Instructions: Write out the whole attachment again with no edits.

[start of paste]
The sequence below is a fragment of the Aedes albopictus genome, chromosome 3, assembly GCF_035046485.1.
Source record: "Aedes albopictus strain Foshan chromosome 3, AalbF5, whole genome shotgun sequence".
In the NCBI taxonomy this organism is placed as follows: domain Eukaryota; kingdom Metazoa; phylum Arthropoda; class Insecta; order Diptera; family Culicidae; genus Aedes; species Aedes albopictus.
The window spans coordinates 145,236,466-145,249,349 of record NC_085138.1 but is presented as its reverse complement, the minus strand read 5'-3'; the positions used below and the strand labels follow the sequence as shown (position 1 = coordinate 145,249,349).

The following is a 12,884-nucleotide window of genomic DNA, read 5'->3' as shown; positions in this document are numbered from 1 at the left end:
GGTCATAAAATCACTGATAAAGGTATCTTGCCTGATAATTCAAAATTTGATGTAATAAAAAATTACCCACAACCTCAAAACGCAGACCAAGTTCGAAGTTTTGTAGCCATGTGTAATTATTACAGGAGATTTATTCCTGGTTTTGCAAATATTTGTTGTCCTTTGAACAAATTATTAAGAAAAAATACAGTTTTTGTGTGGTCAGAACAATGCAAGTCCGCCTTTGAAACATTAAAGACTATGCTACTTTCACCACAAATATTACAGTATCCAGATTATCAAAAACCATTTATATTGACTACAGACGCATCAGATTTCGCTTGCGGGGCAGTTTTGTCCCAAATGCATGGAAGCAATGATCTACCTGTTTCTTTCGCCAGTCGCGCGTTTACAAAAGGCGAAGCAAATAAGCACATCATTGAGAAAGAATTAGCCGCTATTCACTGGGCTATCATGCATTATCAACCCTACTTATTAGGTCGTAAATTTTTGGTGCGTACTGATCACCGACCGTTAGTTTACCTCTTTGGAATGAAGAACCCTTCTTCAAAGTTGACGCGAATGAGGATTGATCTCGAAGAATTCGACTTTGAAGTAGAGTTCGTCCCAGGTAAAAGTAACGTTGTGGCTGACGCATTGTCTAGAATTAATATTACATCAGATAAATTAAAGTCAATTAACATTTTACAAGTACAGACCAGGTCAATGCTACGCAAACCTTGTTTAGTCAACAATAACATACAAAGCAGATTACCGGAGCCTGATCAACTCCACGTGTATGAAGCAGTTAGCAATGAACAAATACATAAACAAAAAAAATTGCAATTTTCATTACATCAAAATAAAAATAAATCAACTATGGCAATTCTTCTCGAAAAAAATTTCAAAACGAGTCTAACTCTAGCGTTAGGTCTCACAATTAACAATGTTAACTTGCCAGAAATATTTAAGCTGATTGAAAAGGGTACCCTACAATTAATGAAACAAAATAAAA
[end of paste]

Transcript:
The sequence below is a fragment of the Aedes albopictus genome, chromosome 3, assembly GCF_035046485.1.
Source record: "Aedes albopictus strain Foshan chromosome 3, AalbF5, whole genome shotgun sequence".
In the NCBI taxonomy this organism is placed as follows: domain Eukaryota; kingdom Metazoa; phylum Arthropoda; class Insecta; order Diptera; family Culicidae; genus Aedes; species Aedes albopictus.
The window spans coordinates 145,236,466-145,249,349 of record NC_085138.1 but is presented as its reverse complement, the minus strand read 5'-3'; the positions used below and the strand labels follow the sequence as shown (position 1 = coordinate 145,249,349).

The following is a 12,884-nucleotide window of genomic DNA, read 5'->3' as shown; positions in this document are numbered from 1 at the left end:
GGTCATAAAATCACTGATAAAGGTATCTTGCCTGATAATTCAAAATTTGATGTAATAAAAAATTACCCACAACCTCAAAACGCAGACCAAGTTCGAAGTTTTGTAGCCATGTGTAATTATTACAGGAGATTTATTCCTGGTTTTGCAAATATTTGTTGTCCTTTGAACAAATTATTAAGAAAAAATACAGTTTTTGTGTGGTCAGAACAATGCAAGTCCGCCTTTGAAACATTAAAGACTATGCTACTTTCACCACAAATATTACAGTATCCAGATTATCAAAAACCATTTATATTGACTACAGACGCATCAGATTTCGCTTGCGGGGCAGTTTTGTCCCAAATGCATGGAAGCAATGATCTACCTGTTTCTTTCGCCAGTCGCGCGTTTACAAAAGGCGAAGCAAATAAGCACATCATTGAGAAAGAATTAGCCGCTATTCACTGGGCTATCATGCATTATCAACCCTACTTATTAGGTCGTAAATTTTTGGTGCGTACTGATCACCGACCGTTAGTTTACCTCTTTGGAATGAAGAACCCTTCTTCAAAGTTGACGCGAATGAGGATTGATCTCGAAGAATTCGACTTTGAAGTAGAGTTCGTCCCAGGTAAAAGTAACGTTGTGGCTGACGCATTGTCTAGAATTAATATTACATCAGATAAATTAAAGTCAATTAACATTTTACAAGTACAGACCAGGTCAATGCTACGCAAACCTTGTTTAGTCAACAATAACATACAAAGCAGATTACCGGAGCCTGATCAACTCCACGTGTATGAAGCAGTTAGCAATGAACAAATACATAAACAAAAAAAATTGCAATTTTCATTACATCAAAATAAAAATAAATCAACTATGGCAATTCTTCTCGAAAAAAATTTCAAAACGAGTCTAACTCTAGCGTTAGGTCTCACAATTAACAATGTTAACTTGCCAGAAATATTTAAGCTGATTGAAAAGGGTACCCTACAATTAATGAAACAAAATAAAA